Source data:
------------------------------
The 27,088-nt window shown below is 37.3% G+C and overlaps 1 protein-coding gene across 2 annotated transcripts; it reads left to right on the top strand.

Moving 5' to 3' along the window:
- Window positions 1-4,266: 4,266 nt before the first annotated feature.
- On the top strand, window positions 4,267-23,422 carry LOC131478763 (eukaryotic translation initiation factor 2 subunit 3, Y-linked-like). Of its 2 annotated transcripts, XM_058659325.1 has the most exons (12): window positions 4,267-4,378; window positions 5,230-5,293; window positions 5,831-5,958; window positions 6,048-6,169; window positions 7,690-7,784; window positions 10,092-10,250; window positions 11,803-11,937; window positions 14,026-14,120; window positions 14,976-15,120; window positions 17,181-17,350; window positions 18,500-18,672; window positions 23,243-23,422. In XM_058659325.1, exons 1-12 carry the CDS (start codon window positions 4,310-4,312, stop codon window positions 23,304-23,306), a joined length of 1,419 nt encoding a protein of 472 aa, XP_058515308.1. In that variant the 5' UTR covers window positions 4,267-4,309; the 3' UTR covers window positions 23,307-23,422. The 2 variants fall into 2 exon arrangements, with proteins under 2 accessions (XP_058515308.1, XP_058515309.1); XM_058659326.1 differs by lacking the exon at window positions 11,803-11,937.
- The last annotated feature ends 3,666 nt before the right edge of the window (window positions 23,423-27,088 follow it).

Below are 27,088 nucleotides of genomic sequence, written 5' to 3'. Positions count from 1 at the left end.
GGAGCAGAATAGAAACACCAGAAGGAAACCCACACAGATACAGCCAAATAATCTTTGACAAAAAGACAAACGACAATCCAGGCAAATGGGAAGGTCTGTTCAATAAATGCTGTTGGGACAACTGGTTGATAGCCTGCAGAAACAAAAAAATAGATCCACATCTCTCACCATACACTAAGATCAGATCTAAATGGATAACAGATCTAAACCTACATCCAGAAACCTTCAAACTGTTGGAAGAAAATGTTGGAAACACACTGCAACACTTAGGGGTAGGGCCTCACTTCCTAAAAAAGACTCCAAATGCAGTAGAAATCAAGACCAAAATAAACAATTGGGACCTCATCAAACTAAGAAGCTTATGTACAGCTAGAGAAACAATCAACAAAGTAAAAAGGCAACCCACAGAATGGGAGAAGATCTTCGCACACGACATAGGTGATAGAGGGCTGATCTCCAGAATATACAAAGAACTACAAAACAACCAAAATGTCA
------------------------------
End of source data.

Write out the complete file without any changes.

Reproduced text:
The 27,088-nt window shown below is 37.3% G+C and overlaps 1 protein-coding gene across 2 annotated transcripts; it reads left to right on the top strand.

Moving 5' to 3' along the window:
- Window positions 1-4,266: 4,266 nt before the first annotated feature.
- On the top strand, window positions 4,267-23,422 carry LOC131478763 (eukaryotic translation initiation factor 2 subunit 3, Y-linked-like). Of its 2 annotated transcripts, XM_058659325.1 has the most exons (12): window positions 4,267-4,378; window positions 5,230-5,293; window positions 5,831-5,958; window positions 6,048-6,169; window positions 7,690-7,784; window positions 10,092-10,250; window positions 11,803-11,937; window positions 14,026-14,120; window positions 14,976-15,120; window positions 17,181-17,350; window positions 18,500-18,672; window positions 23,243-23,422. In XM_058659325.1, exons 1-12 carry the CDS (start codon window positions 4,310-4,312, stop codon window positions 23,304-23,306), a joined length of 1,419 nt encoding a protein of 472 aa, XP_058515308.1. In that variant the 5' UTR covers window positions 4,267-4,309; the 3' UTR covers window positions 23,307-23,422. The 2 variants fall into 2 exon arrangements, with proteins under 2 accessions (XP_058515308.1, XP_058515309.1); XM_058659326.1 differs by lacking the exon at window positions 11,803-11,937.
- The last annotated feature ends 3,666 nt before the right edge of the window (window positions 23,423-27,088 follow it).

Below are 27,088 nucleotides of genomic sequence, written 5' to 3'. Positions count from 1 at the left end.
GGAGCAGAATAGAAACACCAGAAGGAAACCCACACAGATACAGCCAAATAATCTTTGACAAAAAGACAAACGACAATCCAGGCAAATGGGAAGGTCTGTTCAATAAATGCTGTTGGGACAACTGGTTGATAGCCTGCAGAAACAAAAAAATAGATCCACATCTCTCACCATACACTAAGATCAGATCTAAATGGATAACAGATCTAAACCTACATCCAGAAACCTTCAAACTGTTGGAAGAAAATGTTGGAAACACACTGCAACACTTAGGGGTAGGGCCTCACTTCCTAAAAAAGACTCCAAATGCAGTAGAAATCAAGACCAAAATAAACAATTGGGACCTCATCAAACTAAGAAGCTTATGTACAGCTAGAGAAACAATCAACAAAGTAAAAAGGCAACCCACAGAATGGGAGAAGATCTTCGCACACGACATAGGTGATAGAGGGCTGATCTCCAGAATATACAAAGAACTACAAAACAACCAAAATGTCA